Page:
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As long as you are in residency, you can continue to enter into forbearance even if you do not qualify for an economic hardship deferral. When you enter fellowship, you can also get a graduate fellowship deferral. I believe (don't quote me) that the graduate fellowship deferral covers subsidized interest just like an economic hardship.
 

Winged Scapula

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As long as you are in residency, you can continue to enter into forbearance even if you do not qualify for an economic hardship deferral. When you enter fellowship, you can also get a graduate fellowship deferral. I believe (don't quote me) that the graduate fellowship deferral covers subsidized interest just like an economic hardship.


Forebearance doesn't require economic hardship, although the payback arrangements (if any) may.

However, once in forebearance I don't believe you can go back to deferral, although if you make less during fellowship you can ask for lower payments (although, as always in forebearance, interest on both sub and unsub will continue to accrue).
 

Littlemantate

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ok I am just confused again-forbearence, deferment, econ hardship-ok whatever-someone tell me how many damn years I can go without having to cut a check to my loan company-that is all I care about-Do not care if interest acrues upon interest or whatever-bottom line is I aint gonna have the cash to make paytments on residents salary-It will be 5 years total-can I get that long without a damn paymen?
 

Winged Scapula

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ok I am just confused again-forbearence, deferment, econ hardship-ok whatever-someone tell me how many damn years I can go without having to cut a check to my loan company-that is all I care about-Do not care if interest acrues upon interest or whatever-bottom line is I aint gonna have the cash to make paytments on residents salary-It will be 5 years total-can I get that long without a damn paymen?

There is no hard answer. It will depend on how much you make, if you are married and if you have children.

But in general, you can defer for 3 years max.

After your 3 years is up, you go into forebearance.

Forebearance requires "proof" that you cannot pay - ie, tax returns, paystubs, etc. They calculate a minimum payment based on those. But in general, once in forebearance you are expected to make some payments, although it is stated that if you have extreme economic hardship and you have tried to reduce your bills, they may allow you to go without making payments. These are handled on a case by case basis.

It was fairly easy for me to get reduced payments once I entered fellowship because I explained that although I was making more, my cost of living was much more here. They told me that that doesn't really factor into repayment plans, (the Income Contingent Payment Plan had calculated a payment of nearly $800/month for me...which would have been a hardship for me; my rent is nearly 45% of my take home - their "scale" assumes no more than 30%. I'm not living it up - but in a small studio without a W/D or dishwasher, so I can hardly economize more there). At any rate, they approved me to make much smaller payments - I think as long as you are making some attempt they will work with you.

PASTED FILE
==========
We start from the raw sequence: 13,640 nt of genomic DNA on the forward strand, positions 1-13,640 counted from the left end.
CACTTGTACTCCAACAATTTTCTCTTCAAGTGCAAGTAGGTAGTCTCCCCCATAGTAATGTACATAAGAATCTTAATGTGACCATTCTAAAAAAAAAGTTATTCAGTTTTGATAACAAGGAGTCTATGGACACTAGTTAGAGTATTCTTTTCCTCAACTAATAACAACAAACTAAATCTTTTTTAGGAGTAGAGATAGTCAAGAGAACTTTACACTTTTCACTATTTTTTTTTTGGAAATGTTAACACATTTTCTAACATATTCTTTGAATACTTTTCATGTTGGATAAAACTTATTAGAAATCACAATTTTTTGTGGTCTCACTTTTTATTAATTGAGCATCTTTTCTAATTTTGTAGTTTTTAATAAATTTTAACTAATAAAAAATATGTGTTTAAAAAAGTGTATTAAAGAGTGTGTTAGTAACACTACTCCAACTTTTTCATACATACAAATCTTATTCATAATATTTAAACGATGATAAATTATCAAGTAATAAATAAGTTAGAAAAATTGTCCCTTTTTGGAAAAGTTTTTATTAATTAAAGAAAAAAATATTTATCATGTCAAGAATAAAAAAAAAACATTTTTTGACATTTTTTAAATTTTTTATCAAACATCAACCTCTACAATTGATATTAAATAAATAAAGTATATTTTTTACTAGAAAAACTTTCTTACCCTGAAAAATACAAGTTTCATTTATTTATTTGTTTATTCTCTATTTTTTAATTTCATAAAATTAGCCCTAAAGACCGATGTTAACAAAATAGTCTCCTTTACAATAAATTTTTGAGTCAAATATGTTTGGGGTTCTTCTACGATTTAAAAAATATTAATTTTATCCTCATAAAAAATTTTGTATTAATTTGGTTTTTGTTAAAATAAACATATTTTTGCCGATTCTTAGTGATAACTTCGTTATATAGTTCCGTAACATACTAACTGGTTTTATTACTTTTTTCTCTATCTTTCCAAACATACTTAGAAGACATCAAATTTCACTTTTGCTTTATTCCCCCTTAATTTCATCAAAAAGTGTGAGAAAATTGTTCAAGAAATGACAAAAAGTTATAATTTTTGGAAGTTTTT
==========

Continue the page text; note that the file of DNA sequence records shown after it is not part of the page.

You might be able to get away with not making any payments during residency while in forebearance but it really hurts to see the hundreds of dollars in interest only debt accruing each MONTH on a $100K loan. Hurts a little less if I'm paying the interest back.

Besides, if you're making $50K or more (which you should be by your Chief year at least) why wouldn't you have $$ to pay back some?
 

iatrosB

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There is no hard answer. It will depend on how much you make, if you are married and if you have children.

But in general, you can defer for 3 years max.

After your 3 years is up, you go into forebearance.

Forebearance requires "proof" that you cannot pay - ie, tax returns, paystubs, etc. They calculate a minimum payment based on those. But in general, once in forebearance you are expected to make some payments, although it is stated that if you have extreme economic hardship and you have tried to reduce your bills, they may allow you to go without making payments. These are handled on a case by case basis.

It was fairly easy for me to get reduced payments once I entered fellowship because I explained that although I was making more, my cost of living was much more here. They told me that that doesn't really factor into repayment plans, (the Income Contingent Payment Plan had calculated a payment of nearly $800/month for me...which would have been a hardship for me; my rent is nearly 45% of my take home - their "scale" assumes no more than 30%. I'm not living it up - but in a small studio without a W/D or dishwasher, so I can hardly economize more there). At any rate, they approved me to make much smaller payments - I think as long as you are making some attempt they will work with you.

You might be able to get away with not making any payments during residency while in forebearance but it really hurts to see the hundreds of dollars in interest only debt accruing each MONTH on a $100K loan. Hurts a little less if I'm paying the interest back.

Besides, if you're making $50K or more (which you should be by your Chief year at least) why wouldn't you have $$ to pay back some?

Sorry to hear about your living arrangements. That sucks! Coming from a VERY cheap midwest area, I can't imagine a cost of living that high.
 

Winged Scapula

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Sorry to hear about your living arrangements. That sucks! Coming from a VERY cheap midwest area, I can't imagine a cost of living that high.

It is a bit depressing paying $1200 for my place, but residents in Manhattan have it worse...so its all relative, right? The place is clean and secure and in a nice neighborbood so its not all bad.

Besides, its only for 5 more months and then a real salary and REAL loan payments!:laugh: